Five Things to Do Before Sending Your Asthmatic Child to Camp

Over 26 million Americans have asthma, and the number is growing every year, according to the Centers for Disease Control and Prevention. That includes more than 6 million children, with roughly 10 percent of all youngsters in the United States suffering from the disease. Parents of asthmatic children may be wary of sending their kids to a sleep-away camp this summer, or even to a day camp. But if asthma is properly treated, parents need not to fret, says Dr. Thomas Murphy, an allergy-asthma subspecialist with Charleston ENT & Allergy.

“So long as the patient is doing well and has asthma that is in good control, and the camp is prepared to do what needs to be done for prevention or to respond to an emergency, there’s no reason the child shouldn’t go,” Dr. Murphy says. “There are a lot of developmental benefits for young people going to camp.”

To make sure your child is safe this summer:

1. Educate your child

“The more information kids get, the better,” Dr. Murphy says. “Ideally every office visit you have the patient there with the family, and you can make informed decisions together.”

Children should understand what asthma is, and should know how to recognize early symptoms of an asthma attack, as well as preventive measures they can take to avoid one. They should also know what medicines they are taking, when to take them, and how to take them properly.

Often very young children may overmedicate themselves because they feel sick frequently, Dr. Murphy says. “Puffing is making them feel better, so they do it a lot. If they’re overusing it, that is one of the signals that their asthma isn’t well controlled.”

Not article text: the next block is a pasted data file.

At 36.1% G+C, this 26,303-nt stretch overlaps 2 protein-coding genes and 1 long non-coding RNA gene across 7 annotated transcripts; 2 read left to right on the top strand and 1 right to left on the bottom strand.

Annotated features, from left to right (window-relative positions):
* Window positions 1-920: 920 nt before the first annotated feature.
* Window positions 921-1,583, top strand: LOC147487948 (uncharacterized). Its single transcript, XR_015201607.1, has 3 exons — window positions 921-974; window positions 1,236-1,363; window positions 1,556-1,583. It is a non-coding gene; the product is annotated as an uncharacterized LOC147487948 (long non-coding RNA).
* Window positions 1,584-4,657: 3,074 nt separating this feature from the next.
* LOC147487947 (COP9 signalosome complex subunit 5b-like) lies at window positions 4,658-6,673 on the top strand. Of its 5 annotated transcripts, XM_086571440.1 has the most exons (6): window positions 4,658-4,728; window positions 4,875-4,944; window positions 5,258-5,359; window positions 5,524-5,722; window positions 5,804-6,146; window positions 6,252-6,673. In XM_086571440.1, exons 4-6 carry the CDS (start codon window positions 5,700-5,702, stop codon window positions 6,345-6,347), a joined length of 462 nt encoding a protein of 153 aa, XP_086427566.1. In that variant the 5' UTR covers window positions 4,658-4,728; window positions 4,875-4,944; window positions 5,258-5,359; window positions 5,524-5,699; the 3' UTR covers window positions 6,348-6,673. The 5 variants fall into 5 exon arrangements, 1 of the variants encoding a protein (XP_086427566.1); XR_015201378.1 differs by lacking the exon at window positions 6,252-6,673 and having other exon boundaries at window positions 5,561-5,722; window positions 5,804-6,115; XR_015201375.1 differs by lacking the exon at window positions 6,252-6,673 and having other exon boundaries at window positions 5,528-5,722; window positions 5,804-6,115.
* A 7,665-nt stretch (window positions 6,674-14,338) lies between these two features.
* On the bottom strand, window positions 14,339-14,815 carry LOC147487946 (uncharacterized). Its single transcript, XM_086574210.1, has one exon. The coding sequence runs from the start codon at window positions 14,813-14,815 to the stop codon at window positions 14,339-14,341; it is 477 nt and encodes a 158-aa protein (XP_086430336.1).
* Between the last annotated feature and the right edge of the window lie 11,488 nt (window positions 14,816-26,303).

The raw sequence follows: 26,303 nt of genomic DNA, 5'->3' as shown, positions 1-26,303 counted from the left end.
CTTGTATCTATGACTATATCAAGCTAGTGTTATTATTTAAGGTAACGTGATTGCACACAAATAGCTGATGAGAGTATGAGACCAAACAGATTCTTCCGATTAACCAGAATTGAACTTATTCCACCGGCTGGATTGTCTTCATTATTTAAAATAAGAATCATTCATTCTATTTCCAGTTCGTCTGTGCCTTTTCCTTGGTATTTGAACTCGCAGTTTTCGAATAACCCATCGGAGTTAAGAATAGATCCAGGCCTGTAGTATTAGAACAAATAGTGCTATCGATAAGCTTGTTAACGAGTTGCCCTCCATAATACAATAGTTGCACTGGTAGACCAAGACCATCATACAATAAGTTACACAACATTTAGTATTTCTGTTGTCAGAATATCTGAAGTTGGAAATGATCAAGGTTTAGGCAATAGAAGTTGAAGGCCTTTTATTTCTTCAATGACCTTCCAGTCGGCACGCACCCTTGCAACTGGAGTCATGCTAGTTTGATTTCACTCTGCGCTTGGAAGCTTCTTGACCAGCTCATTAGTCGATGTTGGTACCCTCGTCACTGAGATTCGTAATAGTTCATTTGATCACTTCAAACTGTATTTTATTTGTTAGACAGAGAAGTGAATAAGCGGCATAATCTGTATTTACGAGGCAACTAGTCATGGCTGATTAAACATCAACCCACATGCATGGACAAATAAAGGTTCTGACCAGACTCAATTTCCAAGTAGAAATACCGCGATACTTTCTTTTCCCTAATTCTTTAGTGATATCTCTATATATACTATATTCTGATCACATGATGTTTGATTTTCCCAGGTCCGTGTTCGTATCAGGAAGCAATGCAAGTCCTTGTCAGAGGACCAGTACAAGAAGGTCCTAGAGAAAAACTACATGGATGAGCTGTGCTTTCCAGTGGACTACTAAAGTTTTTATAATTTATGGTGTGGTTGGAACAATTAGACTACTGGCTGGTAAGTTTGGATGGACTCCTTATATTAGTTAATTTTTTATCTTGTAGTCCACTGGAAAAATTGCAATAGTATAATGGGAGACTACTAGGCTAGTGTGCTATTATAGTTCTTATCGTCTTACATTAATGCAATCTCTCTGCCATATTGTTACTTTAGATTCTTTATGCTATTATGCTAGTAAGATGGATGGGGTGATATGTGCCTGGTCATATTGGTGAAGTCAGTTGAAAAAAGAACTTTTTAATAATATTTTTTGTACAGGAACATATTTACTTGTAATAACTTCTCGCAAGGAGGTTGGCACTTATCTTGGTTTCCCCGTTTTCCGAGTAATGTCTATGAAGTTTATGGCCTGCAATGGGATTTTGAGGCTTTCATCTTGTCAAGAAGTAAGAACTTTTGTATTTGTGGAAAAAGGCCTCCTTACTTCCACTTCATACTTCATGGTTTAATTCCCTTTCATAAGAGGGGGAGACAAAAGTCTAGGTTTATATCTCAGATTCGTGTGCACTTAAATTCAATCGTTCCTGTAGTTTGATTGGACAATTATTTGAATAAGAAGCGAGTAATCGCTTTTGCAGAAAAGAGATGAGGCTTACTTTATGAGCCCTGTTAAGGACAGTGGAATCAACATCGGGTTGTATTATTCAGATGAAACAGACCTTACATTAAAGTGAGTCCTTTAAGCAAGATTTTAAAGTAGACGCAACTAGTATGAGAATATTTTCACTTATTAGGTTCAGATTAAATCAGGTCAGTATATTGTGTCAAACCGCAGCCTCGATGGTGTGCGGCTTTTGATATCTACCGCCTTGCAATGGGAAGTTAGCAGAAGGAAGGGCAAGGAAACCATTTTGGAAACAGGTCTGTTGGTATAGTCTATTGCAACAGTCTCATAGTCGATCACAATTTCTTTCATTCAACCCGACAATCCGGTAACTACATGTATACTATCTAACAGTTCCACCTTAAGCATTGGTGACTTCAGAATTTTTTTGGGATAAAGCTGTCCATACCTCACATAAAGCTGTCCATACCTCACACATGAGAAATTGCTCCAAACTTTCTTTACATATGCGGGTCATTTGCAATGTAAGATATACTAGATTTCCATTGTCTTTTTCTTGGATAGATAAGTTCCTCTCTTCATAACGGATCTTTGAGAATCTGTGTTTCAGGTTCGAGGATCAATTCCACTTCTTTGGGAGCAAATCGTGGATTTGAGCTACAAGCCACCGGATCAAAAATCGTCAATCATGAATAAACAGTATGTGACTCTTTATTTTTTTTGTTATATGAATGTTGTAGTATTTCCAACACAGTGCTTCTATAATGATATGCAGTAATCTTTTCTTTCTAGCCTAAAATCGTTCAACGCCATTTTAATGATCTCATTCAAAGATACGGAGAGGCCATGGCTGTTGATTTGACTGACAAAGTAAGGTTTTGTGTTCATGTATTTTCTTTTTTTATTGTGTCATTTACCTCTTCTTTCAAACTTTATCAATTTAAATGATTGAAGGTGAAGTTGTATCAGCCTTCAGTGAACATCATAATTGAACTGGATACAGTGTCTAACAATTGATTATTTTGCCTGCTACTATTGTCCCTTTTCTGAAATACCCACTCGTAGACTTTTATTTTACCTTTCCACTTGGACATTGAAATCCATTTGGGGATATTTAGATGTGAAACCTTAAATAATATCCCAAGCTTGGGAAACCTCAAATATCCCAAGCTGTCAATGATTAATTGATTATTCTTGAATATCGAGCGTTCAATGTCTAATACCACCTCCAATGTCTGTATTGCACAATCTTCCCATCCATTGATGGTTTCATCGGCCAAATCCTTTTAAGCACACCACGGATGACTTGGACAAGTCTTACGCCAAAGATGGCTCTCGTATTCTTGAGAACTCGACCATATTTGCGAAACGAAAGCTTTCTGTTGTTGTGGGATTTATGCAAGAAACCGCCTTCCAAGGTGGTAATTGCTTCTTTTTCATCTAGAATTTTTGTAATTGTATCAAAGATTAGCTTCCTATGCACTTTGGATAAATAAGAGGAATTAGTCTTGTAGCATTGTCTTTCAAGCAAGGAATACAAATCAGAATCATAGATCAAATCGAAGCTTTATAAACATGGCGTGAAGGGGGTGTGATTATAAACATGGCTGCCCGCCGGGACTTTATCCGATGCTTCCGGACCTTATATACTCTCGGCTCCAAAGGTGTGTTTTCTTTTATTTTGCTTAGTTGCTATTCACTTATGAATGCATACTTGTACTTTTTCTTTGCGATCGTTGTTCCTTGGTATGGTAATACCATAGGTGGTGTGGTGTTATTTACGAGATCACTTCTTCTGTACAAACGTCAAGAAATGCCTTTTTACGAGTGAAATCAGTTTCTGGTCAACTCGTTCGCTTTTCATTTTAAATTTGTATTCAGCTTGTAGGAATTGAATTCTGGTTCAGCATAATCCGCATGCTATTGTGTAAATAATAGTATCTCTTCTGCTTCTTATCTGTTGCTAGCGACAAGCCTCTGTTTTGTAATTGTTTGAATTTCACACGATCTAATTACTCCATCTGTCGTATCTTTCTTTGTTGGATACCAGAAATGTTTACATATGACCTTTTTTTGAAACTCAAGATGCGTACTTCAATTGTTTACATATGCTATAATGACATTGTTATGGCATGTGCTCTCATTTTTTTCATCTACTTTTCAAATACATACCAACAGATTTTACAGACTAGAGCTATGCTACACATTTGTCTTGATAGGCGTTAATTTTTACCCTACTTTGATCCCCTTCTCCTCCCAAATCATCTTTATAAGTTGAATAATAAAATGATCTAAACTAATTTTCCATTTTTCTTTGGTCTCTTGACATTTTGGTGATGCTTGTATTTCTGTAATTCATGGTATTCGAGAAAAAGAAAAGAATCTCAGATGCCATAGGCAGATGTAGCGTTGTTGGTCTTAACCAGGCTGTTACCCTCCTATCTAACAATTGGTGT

2. Educate the camp

Any camp worth considering will at the least ask for a medical background form requesting information about medical conditions and any medicines campers are taking. Some camps even require campers to get a physical and have a doctor sign off on medical clearance. Make sure you write all pertinent information on those forms and talk with camp counselors to make sure they know your expectations.

3. Decide who will keep the inhaler

Whether to entrust children with inhalers or hand them over to camp counselors for safekeeping depends on age and maturity. Some children are responsible and know their bodies well. Others might lose their inhaler, or fail to use it when it’s needed. Nobody knows your child better than you. Use your best judgment in compliance with camp policies.

4. Make sure everyone knows about triggers

Strenuous exercise can trigger wheezing or a full-fledged asthma attack, and camp usually involves swimming, hiking, and other physical activities. Another risk factor is strong odors, which abound in rooms used for arts and crafts with paints and glues. Allergic-induced asthma is common, and a sleep-away camp in a lush, remote area may prompt allergic reactions to tree pollen or dust mites. Camp counselors should be made aware of these risk factors so they can take precautions, such as allowing children frequent rest breaks during physical activities or opening a window to air out strong smells.

5. Research the camp

All camps have strengths and weaknesses. Some are better equipped to deal with asthmatic children than others. Find out how many counselors and administrators have first aid and CPR training. What do they know about the various asthma medications and when to use them? If your child uses a daily maintenance inhaler for prevention, do they have experience with that? How far away is the nearest emergency room? What kinds of activities will be offered, and will any special accommodations be made for asthmatic children engaged in high-risk activities?

In many cities, the American Lung Association sponsors summer camps especially for children with respiratory illnesses. Along with traditional camp pursuits, dedicated asthma camps have an educational component to help kids learn how to manage their disease. Camp counselors include volunteer doctors, nurses and respiratory therapists. Dr. Murphy has volunteered at such camps in the past.

If you’re looking for knowledgeable, compassionate ear, nose and throat doctors to treat asthma, allergies, or any other ENT issue, Charleston ENT & Allergy has 11 locations serving Charleston, Dorchester, Colleton, and Berkeley counties. Request an appointment or a call from Charleston ENT & Allergy by calling 843-766-7103, or visit online at